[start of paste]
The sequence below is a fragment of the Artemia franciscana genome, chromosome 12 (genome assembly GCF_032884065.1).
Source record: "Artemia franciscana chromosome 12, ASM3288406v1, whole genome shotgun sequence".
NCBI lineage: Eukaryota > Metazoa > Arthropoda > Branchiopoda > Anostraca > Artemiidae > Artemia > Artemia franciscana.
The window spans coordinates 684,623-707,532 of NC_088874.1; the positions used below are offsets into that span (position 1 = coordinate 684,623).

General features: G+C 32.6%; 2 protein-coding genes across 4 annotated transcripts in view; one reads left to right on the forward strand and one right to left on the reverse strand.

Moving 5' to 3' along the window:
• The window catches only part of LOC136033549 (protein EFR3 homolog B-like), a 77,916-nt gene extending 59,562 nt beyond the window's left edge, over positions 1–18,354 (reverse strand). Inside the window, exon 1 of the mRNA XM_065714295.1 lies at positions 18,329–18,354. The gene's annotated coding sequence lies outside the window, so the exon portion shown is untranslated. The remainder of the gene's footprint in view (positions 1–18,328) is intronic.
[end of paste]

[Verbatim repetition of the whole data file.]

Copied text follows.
The sequence below is a fragment of the Artemia franciscana genome, chromosome 12 (genome assembly GCF_032884065.1).
Source record: "Artemia franciscana chromosome 12, ASM3288406v1, whole genome shotgun sequence".
NCBI lineage: Eukaryota > Metazoa > Arthropoda > Branchiopoda > Anostraca > Artemiidae > Artemia > Artemia franciscana.
The window spans coordinates 684,623-707,532 of NC_088874.1; the positions used below are offsets into that span (position 1 = coordinate 684,623).

General features: G+C 32.6%; 2 protein-coding genes across 4 annotated transcripts in view; one reads left to right on the forward strand and one right to left on the reverse strand.

Moving 5' to 3' along the window:
• The window catches only part of LOC136033549 (protein EFR3 homolog B-like), a 77,916-nt gene extending 59,562 nt beyond the window's left edge, over positions 1–18,354 (reverse strand). Inside the window, exon 1 of the mRNA XM_065714295.1 lies at positions 18,329–18,354. The gene's annotated coding sequence lies outside the window, so the exon portion shown is untranslated. The remainder of the gene's footprint in view (positions 1–18,328) is intronic.